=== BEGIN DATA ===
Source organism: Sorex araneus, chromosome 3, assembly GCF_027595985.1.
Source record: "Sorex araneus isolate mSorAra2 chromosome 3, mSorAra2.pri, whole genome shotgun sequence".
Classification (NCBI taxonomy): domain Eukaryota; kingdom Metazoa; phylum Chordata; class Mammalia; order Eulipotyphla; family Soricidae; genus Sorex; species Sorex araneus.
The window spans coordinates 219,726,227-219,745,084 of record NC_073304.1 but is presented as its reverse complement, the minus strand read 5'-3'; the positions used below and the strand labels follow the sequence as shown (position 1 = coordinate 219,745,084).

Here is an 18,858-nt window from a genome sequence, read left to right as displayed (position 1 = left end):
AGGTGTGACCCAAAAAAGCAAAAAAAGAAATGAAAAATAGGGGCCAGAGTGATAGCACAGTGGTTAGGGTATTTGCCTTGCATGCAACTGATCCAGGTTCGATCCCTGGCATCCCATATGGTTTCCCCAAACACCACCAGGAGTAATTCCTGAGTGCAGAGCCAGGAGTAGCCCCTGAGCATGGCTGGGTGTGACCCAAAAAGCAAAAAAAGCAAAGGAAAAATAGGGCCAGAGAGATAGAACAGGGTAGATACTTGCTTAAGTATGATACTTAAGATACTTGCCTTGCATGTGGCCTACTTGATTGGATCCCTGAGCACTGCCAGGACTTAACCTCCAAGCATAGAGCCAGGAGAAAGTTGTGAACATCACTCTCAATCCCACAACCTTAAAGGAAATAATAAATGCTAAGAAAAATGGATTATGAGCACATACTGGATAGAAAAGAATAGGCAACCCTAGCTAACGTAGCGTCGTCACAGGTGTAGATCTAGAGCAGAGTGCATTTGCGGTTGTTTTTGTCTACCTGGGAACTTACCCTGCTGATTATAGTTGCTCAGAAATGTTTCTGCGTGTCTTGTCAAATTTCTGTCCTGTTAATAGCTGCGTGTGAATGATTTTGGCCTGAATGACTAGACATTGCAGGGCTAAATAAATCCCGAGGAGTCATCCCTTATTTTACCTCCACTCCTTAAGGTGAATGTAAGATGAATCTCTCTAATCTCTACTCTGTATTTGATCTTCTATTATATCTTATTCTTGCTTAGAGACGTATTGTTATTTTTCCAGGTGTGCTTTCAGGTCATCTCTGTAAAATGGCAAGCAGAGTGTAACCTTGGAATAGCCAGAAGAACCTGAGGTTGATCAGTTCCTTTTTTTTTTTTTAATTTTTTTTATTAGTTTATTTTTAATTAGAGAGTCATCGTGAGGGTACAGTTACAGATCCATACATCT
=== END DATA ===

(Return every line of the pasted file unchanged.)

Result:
Source organism: Sorex araneus, chromosome 3, assembly GCF_027595985.1.
Source record: "Sorex araneus isolate mSorAra2 chromosome 3, mSorAra2.pri, whole genome shotgun sequence".
Classification (NCBI taxonomy): domain Eukaryota; kingdom Metazoa; phylum Chordata; class Mammalia; order Eulipotyphla; family Soricidae; genus Sorex; species Sorex araneus.
The window spans coordinates 219,726,227-219,745,084 of record NC_073304.1 but is presented as its reverse complement, the minus strand read 5'-3'; the positions used below and the strand labels follow the sequence as shown (position 1 = coordinate 219,745,084).

Here is an 18,858-nt window from a genome sequence, read left to right as displayed (position 1 = left end):
AGGTGTGACCCAAAAAAGCAAAAAAAGAAATGAAAAATAGGGGCCAGAGTGATAGCACAGTGGTTAGGGTATTTGCCTTGCATGCAACTGATCCAGGTTCGATCCCTGGCATCCCATATGGTTTCCCCAAACACCACCAGGAGTAATTCCTGAGTGCAGAGCCAGGAGTAGCCCCTGAGCATGGCTGGGTGTGACCCAAAAAGCAAAAAAAGCAAAGGAAAAATAGGGCCAGAGAGATAGAACAGGGTAGATACTTGCTTAAGTATGATACTTAAGATACTTGCCTTGCATGTGGCCTACTTGATTGGATCCCTGAGCACTGCCAGGACTTAACCTCCAAGCATAGAGCCAGGAGAAAGTTGTGAACATCACTCTCAATCCCACAACCTTAAAGGAAATAATAAATGCTAAGAAAAATGGATTATGAGCACATACTGGATAGAAAAGAATAGGCAACCCTAGCTAACGTAGCGTCGTCACAGGTGTAGATCTAGAGCAGAGTGCATTTGCGGTTGTTTTTGTCTACCTGGGAACTTACCCTGCTGATTATAGTTGCTCAGAAATGTTTCTGCGTGTCTTGTCAAATTTCTGTCCTGTTAATAGCTGCGTGTGAATGATTTTGGCCTGAATGACTAGACATTGCAGGGCTAAATAAATCCCGAGGAGTCATCCCTTATTTTACCTCCACTCCTTAAGGTGAATGTAAGATGAATCTCTCTAATCTCTACTCTGTATTTGATCTTCTATTATATCTTATTCTTGCTTAGAGACGTATTGTTATTTTTCCAGGTGTGCTTTCAGGTCATCTCTGTAAAATGGCAAGCAGAGTGTAACCTTGGAATAGCCAGAAGAACCTGAGGTTGATCAGTTCCTTTTTTTTTTTTTAATTTTTTTTATTAGTTTATTTTTAATTAGAGAGTCATCGTGAGGGTACAGTTACAGATCCATACATCT